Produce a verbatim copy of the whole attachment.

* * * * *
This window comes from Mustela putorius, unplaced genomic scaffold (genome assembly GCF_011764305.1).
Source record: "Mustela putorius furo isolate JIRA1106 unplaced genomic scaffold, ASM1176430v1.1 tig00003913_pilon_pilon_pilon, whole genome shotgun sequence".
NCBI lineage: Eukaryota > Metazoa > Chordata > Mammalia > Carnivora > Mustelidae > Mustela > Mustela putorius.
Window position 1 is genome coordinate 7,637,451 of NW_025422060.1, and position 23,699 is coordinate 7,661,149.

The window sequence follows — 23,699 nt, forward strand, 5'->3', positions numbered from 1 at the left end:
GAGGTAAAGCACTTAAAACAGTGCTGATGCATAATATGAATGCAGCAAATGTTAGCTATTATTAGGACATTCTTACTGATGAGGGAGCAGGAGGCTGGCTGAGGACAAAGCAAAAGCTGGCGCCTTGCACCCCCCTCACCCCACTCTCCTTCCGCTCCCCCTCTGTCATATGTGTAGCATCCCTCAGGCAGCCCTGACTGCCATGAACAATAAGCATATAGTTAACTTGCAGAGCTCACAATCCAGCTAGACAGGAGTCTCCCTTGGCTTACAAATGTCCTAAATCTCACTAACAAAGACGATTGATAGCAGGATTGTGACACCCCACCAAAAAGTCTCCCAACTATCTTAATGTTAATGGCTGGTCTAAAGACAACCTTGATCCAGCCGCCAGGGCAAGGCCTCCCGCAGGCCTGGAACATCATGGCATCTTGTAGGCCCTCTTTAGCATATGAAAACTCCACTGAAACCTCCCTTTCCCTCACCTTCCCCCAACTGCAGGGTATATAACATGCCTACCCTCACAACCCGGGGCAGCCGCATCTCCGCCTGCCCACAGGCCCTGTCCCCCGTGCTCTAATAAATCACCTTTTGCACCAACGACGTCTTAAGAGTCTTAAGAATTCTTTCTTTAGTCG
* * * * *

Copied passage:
This window comes from Mustela putorius, unplaced genomic scaffold (genome assembly GCF_011764305.1).
Source record: "Mustela putorius furo isolate JIRA1106 unplaced genomic scaffold, ASM1176430v1.1 tig00003913_pilon_pilon_pilon, whole genome shotgun sequence".
NCBI lineage: Eukaryota > Metazoa > Chordata > Mammalia > Carnivora > Mustelidae > Mustela > Mustela putorius.
Window position 1 is genome coordinate 7,637,451 of NW_025422060.1, and position 23,699 is coordinate 7,661,149.

The window sequence follows — 23,699 nt, forward strand, 5'->3', positions numbered from 1 at the left end:
GAGGTAAAGCACTTAAAACAGTGCTGATGCATAATATGAATGCAGCAAATGTTAGCTATTATTAGGACATTCTTACTGATGAGGGAGCAGGAGGCTGGCTGAGGACAAAGCAAAAGCTGGCGCCTTGCACCCCCCTCACCCCACTCTCCTTCCGCTCCCCCTCTGTCATATGTGTAGCATCCCTCAGGCAGCCCTGACTGCCATGAACAATAAGCATATAGTTAACTTGCAGAGCTCACAATCCAGCTAGACAGGAGTCTCCCTTGGCTTACAAATGTCCTAAATCTCACTAACAAAGACGATTGATAGCAGGATTGTGACACCCCACCAAAAAGTCTCCCAACTATCTTAATGTTAATGGCTGGTCTAAAGACAACCTTGATCCAGCCGCCAGGGCAAGGCCTCCCGCAGGCCTGGAACATCATGGCATCTTGTAGGCCCTCTTTAGCATATGAAAACTCCACTGAAACCTCCCTTTCCCTCACCTTCCCCCAACTGCAGGGTATATAACATGCCTACCCTCACAACCCGGGGCAGCCGCATCTCCGCCTGCCCACAGGCCCTGTCCCCCGTGCTCTAATAAATCACCTTTTGCACCAACGACGTCTTAAGAGTCTTAAGAATTCTTTCTTTAGTCG